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HTTP Cache Expiration

5.1 version

HTTP Cache Expiration

The expiration model is the most efficient and straightforward of the two caching models and should be used whenever possible. When a response is cached with an expiration, the cache returns it directly without hitting the application until the cached response expires.

The expiration model can be accomplished using one of two, nearly identical, HTTP headers: Expires or Cache-Control.

Expiration with the Cache-Control Header

Most of the time, you will use the Cache-Control header, which is used to specify many different cache directives:

// sets the number of seconds after which the response
// should no longer be considered fresh by shared caches

The Cache-Control header would take on the following format (it may have additional directives):

Cache-Control: public, maxage=600


Using the setSharedMaxAge() method is not equivalent to using both setPublic() and setMaxAge() methods. According to the Serving Stale Responses section of RFC 7234, the s-maxage setting (added by setSharedMaxAge() method) prohibits a cache to use a stale response in stale-if-error scenarios. That’s why it’s recommended to use both public and max-age directives.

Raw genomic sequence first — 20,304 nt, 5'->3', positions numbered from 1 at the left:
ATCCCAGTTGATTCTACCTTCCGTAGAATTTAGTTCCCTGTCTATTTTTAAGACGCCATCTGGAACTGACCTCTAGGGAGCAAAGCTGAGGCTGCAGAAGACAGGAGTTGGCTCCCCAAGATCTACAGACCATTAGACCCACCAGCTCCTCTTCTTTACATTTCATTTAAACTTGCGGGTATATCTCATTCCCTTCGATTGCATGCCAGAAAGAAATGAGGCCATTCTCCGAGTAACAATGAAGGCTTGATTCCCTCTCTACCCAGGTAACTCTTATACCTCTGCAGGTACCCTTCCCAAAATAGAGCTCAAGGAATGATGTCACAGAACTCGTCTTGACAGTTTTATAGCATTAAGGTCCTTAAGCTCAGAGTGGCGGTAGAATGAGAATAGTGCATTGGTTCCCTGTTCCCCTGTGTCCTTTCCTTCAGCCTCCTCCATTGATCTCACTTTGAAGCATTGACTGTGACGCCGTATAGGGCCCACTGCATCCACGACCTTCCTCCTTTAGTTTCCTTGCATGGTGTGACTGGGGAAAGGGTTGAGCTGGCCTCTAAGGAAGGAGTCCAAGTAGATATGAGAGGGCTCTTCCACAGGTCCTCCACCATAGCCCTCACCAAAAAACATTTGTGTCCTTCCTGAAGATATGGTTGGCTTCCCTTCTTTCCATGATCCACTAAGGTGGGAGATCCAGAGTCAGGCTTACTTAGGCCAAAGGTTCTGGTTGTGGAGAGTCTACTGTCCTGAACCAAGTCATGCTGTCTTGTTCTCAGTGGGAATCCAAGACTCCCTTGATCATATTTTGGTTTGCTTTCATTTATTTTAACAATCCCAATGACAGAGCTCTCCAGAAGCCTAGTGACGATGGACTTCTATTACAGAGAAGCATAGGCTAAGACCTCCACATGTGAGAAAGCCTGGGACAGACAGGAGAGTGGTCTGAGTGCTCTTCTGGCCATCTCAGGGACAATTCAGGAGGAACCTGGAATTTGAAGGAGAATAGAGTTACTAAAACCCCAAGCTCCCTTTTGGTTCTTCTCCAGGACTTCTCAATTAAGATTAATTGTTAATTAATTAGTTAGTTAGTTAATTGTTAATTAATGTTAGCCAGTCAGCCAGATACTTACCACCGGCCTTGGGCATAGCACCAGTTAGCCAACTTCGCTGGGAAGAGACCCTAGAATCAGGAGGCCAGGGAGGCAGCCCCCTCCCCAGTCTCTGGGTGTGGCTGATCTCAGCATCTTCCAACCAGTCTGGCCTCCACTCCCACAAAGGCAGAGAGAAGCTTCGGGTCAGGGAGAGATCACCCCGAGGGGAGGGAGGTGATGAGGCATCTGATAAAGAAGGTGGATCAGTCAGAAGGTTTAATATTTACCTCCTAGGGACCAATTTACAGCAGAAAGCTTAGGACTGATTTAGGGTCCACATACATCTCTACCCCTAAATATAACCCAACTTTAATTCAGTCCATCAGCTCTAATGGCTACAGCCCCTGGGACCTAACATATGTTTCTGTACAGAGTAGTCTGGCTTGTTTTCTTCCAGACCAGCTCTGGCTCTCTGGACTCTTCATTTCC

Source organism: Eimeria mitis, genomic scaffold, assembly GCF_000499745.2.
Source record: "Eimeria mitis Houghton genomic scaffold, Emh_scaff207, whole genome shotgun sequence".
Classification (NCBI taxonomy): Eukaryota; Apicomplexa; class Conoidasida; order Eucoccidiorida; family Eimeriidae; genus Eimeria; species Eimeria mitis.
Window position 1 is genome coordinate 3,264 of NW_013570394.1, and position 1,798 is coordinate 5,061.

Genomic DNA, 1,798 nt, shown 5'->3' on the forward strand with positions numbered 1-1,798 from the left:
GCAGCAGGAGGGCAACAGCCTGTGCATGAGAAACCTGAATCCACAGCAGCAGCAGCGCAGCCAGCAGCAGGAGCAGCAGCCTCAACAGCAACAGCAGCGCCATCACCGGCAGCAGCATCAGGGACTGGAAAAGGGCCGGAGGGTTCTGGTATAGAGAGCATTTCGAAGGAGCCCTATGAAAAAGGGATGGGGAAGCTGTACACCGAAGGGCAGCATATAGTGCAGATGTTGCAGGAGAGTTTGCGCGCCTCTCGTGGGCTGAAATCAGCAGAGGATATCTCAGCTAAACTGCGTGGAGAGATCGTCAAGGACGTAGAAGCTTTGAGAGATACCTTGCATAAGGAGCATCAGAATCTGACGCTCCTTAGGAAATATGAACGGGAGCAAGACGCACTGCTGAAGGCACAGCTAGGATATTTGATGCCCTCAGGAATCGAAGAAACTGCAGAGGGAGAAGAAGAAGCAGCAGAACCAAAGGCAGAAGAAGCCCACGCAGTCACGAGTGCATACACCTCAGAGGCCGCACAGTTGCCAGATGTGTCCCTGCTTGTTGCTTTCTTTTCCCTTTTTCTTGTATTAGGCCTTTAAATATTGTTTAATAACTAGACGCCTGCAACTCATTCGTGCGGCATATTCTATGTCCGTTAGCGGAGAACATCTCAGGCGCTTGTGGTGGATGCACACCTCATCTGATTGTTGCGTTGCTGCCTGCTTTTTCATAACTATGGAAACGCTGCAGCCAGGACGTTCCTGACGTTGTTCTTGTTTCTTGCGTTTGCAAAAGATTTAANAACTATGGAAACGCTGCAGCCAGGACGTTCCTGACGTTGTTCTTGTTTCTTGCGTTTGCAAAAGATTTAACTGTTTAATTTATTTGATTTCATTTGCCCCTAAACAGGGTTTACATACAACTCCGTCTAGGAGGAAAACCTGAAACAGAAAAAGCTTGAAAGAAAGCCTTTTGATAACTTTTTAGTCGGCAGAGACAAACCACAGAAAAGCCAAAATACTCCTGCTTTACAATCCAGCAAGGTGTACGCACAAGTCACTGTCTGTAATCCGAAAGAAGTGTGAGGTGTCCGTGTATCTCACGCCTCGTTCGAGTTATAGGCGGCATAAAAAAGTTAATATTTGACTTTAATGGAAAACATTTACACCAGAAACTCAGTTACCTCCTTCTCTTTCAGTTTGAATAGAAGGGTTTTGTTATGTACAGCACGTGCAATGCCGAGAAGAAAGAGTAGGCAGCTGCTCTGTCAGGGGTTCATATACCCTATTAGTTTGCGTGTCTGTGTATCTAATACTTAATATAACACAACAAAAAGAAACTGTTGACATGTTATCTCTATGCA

Expiration with the Expires Header

An alternative to the Cache-Control header is Expires. There’s no advantage or disadvantage to either.

According to the HTTP specification, “the Expires header field gives the date/time after which the response is considered stale.” The Expires header can be set with the setExpires() Response method. It takes a DateTime instance as an argument:

$date = new DateTime();
$date->modify('+600 seconds');


The resulting HTTP header will look like this:

Expires: Thu, 01 Mar 2011 16:00:00 GMT


The setExpires() method automatically converts the date to the GMT timezone as required by the specification.

Note that in HTTP versions before 1.1 the origin server wasn’t required to send the Date header. Consequently, the cache (e.g. the browser) might need to rely on the local clock to evaluate the Expires header making the lifetime calculation vulnerable to clock skew. Another limitation of the Expires header is that the specification states that “HTTP/1.1 servers should not send Expires dates more than one year in the future.”


According to the Calculating Freshness Lifetime section of RFC 7234, the Expires header value is ignored when the s-maxage or max-age directive of the Cache-Control header is defined.

This work, including the code samples, is licensed under a Creative Commons BY-SA 3.0 license.